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    Quote Originally Posted by TheJoker
    But it won't result in the most efficeint distribution of resources. It is commonly acknowledged that a market based system does not fairly distribute the rewardsof the system.
    Meaningless, because "fair" is not defined. But in a market-based system, the best way to acquire great wealth is to give other people what they want at prices they can afford.

    Quote Originally Posted by TheJoker
    Even Greenspan a free market supporter admits that this is a problem in his latest book. Bascially the concerntration of wealth is an inherant feature of a free market system.
    Not a problem in a free market system, because no voluntary buy-sell transaction would occur unless both sides thought they were benefiting. So the total amount of wealth is also increased.

    The alternative is concentration of power required to enforce notions of 'fairness'.

    Quote Originally Posted by TheJoker
    Don't deny that Friedman's ideas on Monetary policy have been of benefit. But I think he wants to take the free market concept to the extreme, and I don't think the evidence supports this approach.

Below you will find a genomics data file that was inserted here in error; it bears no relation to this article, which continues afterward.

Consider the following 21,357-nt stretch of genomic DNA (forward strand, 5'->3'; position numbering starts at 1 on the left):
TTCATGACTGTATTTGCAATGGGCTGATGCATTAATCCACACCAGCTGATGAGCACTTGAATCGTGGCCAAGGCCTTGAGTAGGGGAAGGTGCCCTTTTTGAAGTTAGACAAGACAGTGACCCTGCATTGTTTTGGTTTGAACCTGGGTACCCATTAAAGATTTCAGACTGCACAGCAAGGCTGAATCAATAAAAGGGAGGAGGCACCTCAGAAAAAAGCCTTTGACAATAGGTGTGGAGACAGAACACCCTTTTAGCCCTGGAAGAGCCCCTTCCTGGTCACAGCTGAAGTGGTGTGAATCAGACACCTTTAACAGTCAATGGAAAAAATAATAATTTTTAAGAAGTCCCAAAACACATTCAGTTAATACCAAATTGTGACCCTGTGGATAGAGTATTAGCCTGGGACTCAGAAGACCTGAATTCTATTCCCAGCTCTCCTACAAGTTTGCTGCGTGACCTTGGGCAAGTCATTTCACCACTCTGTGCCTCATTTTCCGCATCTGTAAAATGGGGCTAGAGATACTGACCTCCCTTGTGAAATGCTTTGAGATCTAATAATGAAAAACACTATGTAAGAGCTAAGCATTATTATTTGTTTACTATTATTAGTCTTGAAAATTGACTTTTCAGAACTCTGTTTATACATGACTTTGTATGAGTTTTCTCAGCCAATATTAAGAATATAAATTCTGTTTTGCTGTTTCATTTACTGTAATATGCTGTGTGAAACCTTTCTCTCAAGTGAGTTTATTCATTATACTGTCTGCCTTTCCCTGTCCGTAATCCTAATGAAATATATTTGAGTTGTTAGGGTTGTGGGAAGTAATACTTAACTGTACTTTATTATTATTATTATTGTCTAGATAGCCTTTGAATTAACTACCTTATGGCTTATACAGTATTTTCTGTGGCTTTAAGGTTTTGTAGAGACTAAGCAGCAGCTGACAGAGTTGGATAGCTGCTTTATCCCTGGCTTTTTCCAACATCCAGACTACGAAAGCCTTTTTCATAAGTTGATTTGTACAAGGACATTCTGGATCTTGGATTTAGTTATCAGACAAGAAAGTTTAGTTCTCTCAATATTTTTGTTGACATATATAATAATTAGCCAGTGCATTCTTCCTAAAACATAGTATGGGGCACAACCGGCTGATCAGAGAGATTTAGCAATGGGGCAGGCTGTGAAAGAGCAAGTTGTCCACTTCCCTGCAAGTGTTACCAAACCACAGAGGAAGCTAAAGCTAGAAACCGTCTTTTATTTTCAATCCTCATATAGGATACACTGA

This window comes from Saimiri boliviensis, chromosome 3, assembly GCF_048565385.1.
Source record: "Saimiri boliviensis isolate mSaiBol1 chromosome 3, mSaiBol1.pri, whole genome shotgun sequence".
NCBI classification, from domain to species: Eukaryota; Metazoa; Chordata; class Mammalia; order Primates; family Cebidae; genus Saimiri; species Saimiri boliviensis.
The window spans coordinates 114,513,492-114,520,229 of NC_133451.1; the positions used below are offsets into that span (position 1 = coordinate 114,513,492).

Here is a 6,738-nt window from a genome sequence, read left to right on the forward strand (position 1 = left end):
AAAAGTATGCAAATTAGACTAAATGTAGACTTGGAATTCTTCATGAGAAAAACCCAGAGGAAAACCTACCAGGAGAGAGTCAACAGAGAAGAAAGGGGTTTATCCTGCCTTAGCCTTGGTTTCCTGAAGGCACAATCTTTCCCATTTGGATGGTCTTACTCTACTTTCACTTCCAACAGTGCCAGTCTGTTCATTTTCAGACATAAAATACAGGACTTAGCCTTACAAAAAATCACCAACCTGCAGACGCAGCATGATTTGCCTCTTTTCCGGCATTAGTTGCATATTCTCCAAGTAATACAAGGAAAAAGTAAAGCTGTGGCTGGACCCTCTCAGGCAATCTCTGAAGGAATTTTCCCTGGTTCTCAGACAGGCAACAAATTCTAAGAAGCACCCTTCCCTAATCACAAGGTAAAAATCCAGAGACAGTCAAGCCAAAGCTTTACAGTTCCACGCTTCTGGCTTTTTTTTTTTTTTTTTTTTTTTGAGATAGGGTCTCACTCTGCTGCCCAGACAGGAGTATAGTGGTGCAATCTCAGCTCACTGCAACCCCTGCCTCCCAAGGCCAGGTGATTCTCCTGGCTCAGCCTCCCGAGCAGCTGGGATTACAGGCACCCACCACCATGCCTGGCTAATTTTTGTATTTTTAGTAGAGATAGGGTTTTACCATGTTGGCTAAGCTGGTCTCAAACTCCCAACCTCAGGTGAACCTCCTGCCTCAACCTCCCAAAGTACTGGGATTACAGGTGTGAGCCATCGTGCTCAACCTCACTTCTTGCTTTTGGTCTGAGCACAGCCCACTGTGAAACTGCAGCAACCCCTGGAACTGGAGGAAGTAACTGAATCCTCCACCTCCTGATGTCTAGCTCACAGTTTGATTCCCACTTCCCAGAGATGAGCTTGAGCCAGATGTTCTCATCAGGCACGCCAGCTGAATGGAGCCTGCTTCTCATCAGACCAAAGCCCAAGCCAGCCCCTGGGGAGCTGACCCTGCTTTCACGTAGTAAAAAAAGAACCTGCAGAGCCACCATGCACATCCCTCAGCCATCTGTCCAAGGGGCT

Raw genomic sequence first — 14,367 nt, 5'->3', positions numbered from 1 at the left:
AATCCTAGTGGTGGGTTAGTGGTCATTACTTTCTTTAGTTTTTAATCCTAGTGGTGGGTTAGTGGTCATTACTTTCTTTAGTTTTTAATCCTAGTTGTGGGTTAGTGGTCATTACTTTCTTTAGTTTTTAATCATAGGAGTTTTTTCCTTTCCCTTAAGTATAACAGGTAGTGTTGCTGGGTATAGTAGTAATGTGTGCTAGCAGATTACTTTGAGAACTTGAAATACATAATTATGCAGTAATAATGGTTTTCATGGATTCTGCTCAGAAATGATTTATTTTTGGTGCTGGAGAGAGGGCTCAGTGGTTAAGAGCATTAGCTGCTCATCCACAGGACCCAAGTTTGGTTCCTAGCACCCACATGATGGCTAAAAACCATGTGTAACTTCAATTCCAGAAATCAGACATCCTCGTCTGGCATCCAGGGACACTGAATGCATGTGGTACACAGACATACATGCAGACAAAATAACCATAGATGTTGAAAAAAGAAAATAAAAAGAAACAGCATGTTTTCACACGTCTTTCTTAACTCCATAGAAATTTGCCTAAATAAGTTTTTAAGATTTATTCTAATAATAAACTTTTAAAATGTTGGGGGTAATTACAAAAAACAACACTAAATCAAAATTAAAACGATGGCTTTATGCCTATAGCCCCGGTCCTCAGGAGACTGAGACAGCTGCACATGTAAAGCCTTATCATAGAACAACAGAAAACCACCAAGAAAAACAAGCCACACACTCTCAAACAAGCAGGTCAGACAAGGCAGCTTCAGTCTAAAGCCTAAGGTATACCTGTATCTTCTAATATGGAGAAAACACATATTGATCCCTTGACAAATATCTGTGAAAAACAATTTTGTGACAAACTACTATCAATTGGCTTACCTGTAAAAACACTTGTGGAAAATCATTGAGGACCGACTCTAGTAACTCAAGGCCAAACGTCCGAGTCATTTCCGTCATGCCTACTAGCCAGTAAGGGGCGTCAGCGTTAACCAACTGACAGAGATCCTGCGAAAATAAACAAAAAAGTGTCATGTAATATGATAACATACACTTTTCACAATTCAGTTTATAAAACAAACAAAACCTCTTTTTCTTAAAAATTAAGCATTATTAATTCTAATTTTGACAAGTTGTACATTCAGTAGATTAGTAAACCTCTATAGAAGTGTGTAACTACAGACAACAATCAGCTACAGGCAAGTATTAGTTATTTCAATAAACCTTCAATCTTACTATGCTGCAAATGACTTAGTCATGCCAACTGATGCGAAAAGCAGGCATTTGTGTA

Friedman's ideas have worked when tried, and he gives good reason to expect that others will.

    Quote Originally Posted by TheJoker
    Are you really that unhappy with the current system to risk extending economic freedoms to unprecedented levels with possible unfavourable results.
    I am unhappy with high taxes, water shortage, people dying on hospital waiting lists, people graduating from schools unable to read and write.

    Quote Originally Posted by TheJoker
    Once you turnover such control to the free market and business how do reign it back if and when things go wrong.